He rode all afternoon at a good pace, and with the sun setting, Aurora still seemed like he could go through the night without slowing. But James wanted to build a fire while there was still a bit of light.
* * *
The land was open, harsh, and unsheltered, not normally a good place to stop. But he brought his own wood and a tent.
It took him only twenty minutes get a fire going and stake the tent. As he rested his head he wondered what he'd do with all of Vance Nichol's money. Certainly, not buy up all the mining land and leave everyone for broke like that crook did.
James had been raised by two parents who told him to work hard, that Lady Luck would seek out those who first paid the earth with their hands. When he reached eighteen, his father no longer had work in Coloma. Vance Nichols had his own crew for working the mines, which meant the family had to up and move to another town.
Then was as good a time as any for James to leave his family. He moved further East as his parents went South. James got good with a horse, and great with a gun. He earned money any way he could, some of it honest, but more often than not, like some young men roaming from town to town, he needed to do a little bit of stealing, helping gangs whenever the opportunity arose.
He worked with Slick Terry once on a job just South of Crystal Springs. The crew ambushed a wagon carrying a safe full of money. A kid named Will set everything up, found the route where the wagon was headed. But he proved terrible with a gun, and Slick cut the kid out of the job at the last minute. The kid didn't dare object. He just told Slick he'd do his best to work on his gun.
Still, with all the set-up Will put into the job, James found it sour that Slick didn't give the kid even a few dollars for his trouble.
James thought about his old jobs as he listened to Aurora huff. He rested his head, doing his best to sleep.
Just after sunrise, Aurora stomped his hoofs, kicking up a cloud of dirt that blew against the tent making a whooshing sound that woke James from his slumber.
* * *
James moved from the tent with a knife in hand, expecting that a snake had got Aurora all worked up.
It was a snake, but not one that slithers. Slick Terry and his beady eyes was charging forward on a grey horse with his gun drawn, another rider following closely behind, doing his best to keep up. James swapped out his knife for his gun.
There looked to be no time for discussion. Slick Terry must have known James was in pursuit, that he'd be looking to make a claim to Vance Nichol's money.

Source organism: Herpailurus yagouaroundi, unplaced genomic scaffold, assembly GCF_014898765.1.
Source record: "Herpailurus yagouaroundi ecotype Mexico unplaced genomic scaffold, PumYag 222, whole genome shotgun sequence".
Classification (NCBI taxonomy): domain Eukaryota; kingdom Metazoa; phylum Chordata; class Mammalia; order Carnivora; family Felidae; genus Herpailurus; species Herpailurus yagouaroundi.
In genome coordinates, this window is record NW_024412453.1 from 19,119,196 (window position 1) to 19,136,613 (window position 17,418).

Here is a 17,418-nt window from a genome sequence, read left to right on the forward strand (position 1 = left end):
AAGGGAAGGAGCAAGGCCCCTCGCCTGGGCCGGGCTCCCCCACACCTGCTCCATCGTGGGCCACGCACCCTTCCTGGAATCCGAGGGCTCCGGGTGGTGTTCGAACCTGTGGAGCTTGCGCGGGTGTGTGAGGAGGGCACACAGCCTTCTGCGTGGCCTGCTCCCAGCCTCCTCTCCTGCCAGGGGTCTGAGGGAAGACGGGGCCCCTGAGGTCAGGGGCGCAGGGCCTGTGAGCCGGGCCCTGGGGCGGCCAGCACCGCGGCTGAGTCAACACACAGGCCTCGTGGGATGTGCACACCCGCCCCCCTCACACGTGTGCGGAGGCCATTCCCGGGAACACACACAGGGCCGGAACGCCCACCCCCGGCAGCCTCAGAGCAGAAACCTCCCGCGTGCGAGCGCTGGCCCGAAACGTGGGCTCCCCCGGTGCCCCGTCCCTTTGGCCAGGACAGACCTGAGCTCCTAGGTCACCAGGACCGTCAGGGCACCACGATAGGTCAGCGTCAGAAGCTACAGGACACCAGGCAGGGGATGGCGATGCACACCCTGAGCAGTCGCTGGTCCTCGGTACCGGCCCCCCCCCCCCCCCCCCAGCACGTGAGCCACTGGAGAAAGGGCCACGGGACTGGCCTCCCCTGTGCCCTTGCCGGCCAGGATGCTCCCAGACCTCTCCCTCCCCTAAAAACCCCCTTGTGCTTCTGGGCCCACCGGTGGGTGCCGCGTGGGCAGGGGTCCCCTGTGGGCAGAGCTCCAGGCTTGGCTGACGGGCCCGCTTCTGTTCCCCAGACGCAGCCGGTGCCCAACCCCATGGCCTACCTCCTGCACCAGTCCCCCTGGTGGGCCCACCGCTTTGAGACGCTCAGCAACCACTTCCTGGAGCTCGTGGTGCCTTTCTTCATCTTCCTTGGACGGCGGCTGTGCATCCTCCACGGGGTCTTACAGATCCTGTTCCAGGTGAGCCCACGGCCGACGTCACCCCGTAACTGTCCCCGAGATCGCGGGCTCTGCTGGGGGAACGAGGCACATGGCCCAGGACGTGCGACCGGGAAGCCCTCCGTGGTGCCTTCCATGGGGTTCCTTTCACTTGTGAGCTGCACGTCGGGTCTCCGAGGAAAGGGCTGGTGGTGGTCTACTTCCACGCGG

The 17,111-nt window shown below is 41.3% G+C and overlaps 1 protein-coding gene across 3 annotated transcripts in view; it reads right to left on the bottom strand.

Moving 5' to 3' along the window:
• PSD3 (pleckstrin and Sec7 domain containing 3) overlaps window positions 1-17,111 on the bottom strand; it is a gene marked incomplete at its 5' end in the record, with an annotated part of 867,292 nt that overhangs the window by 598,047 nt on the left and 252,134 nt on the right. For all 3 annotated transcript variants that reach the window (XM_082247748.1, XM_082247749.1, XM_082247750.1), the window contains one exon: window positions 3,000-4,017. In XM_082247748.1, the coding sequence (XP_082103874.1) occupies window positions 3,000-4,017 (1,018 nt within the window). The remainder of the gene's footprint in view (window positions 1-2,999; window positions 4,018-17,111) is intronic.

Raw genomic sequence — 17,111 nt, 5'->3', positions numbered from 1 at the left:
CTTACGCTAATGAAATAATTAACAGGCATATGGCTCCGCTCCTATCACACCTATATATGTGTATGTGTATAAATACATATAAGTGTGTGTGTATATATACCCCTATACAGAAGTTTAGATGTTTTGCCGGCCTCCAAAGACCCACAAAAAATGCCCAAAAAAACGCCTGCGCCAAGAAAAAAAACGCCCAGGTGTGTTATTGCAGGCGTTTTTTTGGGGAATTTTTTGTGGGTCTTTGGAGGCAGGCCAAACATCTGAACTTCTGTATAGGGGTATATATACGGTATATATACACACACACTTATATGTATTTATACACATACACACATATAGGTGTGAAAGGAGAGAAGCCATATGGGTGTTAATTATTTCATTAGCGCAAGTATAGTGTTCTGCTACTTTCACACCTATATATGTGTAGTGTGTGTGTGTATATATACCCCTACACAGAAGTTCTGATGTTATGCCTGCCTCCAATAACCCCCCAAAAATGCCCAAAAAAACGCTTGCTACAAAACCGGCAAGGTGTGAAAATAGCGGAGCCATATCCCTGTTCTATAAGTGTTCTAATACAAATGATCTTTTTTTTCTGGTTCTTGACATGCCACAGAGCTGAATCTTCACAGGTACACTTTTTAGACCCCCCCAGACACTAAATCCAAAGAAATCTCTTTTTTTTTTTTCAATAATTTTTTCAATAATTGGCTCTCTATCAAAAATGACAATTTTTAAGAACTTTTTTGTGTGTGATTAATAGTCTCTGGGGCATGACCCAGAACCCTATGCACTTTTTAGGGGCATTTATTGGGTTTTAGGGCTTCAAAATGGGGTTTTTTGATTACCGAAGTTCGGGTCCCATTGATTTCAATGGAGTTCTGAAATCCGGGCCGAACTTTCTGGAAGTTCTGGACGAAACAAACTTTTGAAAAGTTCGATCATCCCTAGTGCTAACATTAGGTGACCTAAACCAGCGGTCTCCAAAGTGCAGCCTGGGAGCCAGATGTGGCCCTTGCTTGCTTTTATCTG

A bullet fired by Slick's gun took a couple hairs from Aurora's head. The next would be headed for James. But James drew quick, fanned his gun, and sent a hellfire of bullets the other way.
The companion rider took a bullet to the neck and fell from his horse.
Slick, trying to change direction, fumbled his gun, dropping it to the ground. He cursed, leaned flat against his horse, and rode full-out before James could get his six reloaded.
James didn't waste too much time with the dead rider. He looked under his vest, didn't find anything of use. The rider's horse was narrow and built for speed, not strength. James directed the horse toward town and smacked its hind to send it bolting away.
He picked up Slick's gun, gathered his gear, and checked to see if Aurora was okay. When the bullet spit by, the horse didn't even flinch. Maybe he did have bloodlines from English knight horses.
With Slick now needing to circle around and go the long way, James knew he'd gained an edge. He'd be first to Vance Nichol's money if he could find it.
James had never been as far East as Little Fork. He came to realize that the town was divided into to two small gatherings only a few miles apart. Upon his arrival, he saw a staked sign that read "West Fork."
A few small, crooked buildings shot up from the ground, scattered by the road next to a rail line like wildflowers.
Out front of the hotel a bald man with gray hair hammered some nails to fix the front step. When the man stood and wiped his brow, James noticed that the man's back stayed arched.
The man took a quick look at James and smiled.
James thought about offering the man his hat, but he knew it might be a long day looking for that buried loot.